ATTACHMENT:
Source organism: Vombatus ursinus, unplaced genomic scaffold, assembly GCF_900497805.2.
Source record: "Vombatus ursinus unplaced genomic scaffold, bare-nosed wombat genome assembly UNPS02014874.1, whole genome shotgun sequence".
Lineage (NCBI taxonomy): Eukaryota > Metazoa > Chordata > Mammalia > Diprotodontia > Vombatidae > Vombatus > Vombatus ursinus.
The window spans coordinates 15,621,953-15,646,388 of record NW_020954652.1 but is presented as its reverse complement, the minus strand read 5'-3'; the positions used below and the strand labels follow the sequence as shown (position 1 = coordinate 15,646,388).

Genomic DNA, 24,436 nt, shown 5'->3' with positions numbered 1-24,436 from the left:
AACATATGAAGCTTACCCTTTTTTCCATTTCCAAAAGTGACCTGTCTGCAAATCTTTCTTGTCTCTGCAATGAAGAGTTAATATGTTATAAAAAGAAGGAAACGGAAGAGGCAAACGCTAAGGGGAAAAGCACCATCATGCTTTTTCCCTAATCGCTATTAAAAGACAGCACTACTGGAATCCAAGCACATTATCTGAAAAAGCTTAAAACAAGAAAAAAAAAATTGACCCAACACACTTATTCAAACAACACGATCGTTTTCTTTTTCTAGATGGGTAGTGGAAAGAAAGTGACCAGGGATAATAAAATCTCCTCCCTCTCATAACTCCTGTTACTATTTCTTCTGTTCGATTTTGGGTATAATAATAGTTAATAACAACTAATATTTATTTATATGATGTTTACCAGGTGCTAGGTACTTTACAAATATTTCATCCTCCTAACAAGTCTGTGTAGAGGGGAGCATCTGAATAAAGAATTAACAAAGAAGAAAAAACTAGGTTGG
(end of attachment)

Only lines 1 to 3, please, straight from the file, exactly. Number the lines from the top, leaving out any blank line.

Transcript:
Source organism: Vombatus ursinus, unplaced genomic scaffold, assembly GCF_900497805.2.
Source record: "Vombatus ursinus unplaced genomic scaffold, bare-nosed wombat genome assembly UNPS02014874.1, whole genome shotgun sequence".
Lineage (NCBI taxonomy): Eukaryota > Metazoa > Chordata > Mammalia > Diprotodontia > Vombatidae > Vombatus > Vombatus ursinus.